Since we have affirmed on the merits of the fair representation issue, we do not discuss at any length the issue found to be determinative by the district court, the question of exhaustion.

IBT and Local 299 argued that the plaintiff failed to exhaust his intra-union remedies. The magistrate judge and the district court agreed with the defendants and held that the plaintiff should not be allowed to proceed.

Plaintiff filed no internal union charge against defendant IBT for its alleged misconduct in respect to Walk's discharge. He did not appeal Local 299's actions to IBT, to its executive board, or to the Teamsters joint council. According to the magistrate judge, Walk presented no evidence to show that such an effort would have been futile. There was no demonstrated exhaustion of administrative remedies as to IBT, but the latter did not raise this matter as an affirmative defense. In contrast, Local 299 properly raised exhaustion as an affirmative defense in its answer to Walk's complaint. We reach no decision concerning this defense presented by defendants.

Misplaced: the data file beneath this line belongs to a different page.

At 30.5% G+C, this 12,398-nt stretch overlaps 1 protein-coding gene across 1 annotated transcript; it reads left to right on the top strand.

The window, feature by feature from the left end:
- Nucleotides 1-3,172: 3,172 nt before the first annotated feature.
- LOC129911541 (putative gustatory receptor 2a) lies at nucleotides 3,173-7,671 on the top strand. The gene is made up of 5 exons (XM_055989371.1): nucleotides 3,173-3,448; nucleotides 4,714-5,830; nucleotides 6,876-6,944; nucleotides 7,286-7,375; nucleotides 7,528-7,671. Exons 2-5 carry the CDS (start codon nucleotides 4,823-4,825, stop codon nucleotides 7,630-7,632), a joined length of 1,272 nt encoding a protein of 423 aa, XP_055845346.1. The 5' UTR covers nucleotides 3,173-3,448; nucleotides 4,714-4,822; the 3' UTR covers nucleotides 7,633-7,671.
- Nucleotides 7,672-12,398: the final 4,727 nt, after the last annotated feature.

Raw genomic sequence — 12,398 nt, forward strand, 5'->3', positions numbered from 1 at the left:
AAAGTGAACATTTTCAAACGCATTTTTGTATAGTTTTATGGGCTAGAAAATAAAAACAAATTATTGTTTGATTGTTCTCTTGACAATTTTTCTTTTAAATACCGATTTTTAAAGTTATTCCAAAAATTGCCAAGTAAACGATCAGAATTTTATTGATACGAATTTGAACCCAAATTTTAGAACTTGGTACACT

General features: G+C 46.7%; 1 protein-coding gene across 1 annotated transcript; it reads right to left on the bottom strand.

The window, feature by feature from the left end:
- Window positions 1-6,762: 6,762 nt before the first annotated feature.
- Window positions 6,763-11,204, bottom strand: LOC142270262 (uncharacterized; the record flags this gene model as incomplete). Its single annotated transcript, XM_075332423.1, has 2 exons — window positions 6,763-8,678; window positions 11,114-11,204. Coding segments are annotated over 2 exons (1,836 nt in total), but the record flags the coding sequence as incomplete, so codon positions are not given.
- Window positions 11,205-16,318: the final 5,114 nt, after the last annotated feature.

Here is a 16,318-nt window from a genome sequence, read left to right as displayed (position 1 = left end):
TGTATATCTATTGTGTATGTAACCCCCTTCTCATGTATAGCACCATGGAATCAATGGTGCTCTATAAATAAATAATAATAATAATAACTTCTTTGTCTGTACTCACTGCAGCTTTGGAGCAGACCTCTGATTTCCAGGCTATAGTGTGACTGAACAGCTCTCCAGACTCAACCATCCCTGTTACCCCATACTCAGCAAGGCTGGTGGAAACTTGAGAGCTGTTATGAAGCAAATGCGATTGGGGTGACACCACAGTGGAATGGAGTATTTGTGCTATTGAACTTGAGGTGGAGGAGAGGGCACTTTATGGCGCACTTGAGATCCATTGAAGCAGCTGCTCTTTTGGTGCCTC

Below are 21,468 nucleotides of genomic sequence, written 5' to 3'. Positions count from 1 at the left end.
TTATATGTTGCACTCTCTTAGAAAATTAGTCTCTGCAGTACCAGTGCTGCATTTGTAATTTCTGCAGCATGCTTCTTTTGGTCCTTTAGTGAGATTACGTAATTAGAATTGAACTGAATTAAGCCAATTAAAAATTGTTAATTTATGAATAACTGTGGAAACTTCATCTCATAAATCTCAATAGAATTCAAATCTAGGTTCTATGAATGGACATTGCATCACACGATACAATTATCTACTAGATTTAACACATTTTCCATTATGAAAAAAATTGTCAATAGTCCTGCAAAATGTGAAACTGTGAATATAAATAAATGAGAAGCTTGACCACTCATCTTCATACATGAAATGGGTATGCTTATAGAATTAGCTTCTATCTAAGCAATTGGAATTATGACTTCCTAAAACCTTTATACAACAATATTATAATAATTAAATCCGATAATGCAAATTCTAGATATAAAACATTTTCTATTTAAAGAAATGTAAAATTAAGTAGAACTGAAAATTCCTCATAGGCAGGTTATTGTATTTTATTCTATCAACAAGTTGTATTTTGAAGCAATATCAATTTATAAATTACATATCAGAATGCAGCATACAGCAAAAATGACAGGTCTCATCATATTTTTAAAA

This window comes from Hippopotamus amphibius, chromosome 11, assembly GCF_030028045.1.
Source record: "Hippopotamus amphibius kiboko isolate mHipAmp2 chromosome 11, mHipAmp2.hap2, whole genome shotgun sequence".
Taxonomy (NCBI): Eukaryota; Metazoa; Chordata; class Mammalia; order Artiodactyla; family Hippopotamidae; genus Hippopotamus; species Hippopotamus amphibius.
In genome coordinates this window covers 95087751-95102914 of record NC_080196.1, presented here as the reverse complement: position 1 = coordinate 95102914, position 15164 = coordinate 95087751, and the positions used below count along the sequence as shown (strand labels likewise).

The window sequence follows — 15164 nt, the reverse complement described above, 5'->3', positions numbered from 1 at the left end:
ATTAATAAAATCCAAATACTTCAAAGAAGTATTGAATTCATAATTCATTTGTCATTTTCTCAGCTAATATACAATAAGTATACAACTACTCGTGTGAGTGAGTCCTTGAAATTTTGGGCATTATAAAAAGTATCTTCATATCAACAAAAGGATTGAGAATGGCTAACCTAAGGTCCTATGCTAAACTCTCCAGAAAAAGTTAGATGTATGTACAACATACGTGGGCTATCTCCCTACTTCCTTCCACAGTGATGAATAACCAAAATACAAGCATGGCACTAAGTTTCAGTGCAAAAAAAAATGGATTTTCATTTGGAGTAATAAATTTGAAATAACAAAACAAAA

The magistrate judge also recommended, and the district court accepted the recommendation, that:

The decision to terminate plaintiff from his employment was made by the Joint Employer Union Committee. Throughout the proceedings and, in the extensive discovery conducted and made available to this magistrate, the plaintiff has not demonstrated that this panel acted in bad faith, improperly or with hostility toward the plaintiff. Based upon the collective bargaining agreement, it does not appear to this magistrate that the Joint Employer Union Committee did anything other than follow the terms of the collective bargaining agreement. Based on these observations, the magistrate judge concluded that because the "plaintiff was granted a full and fair hearing before the joint committee, ... the plaintiff's action against the local union should be dismissed."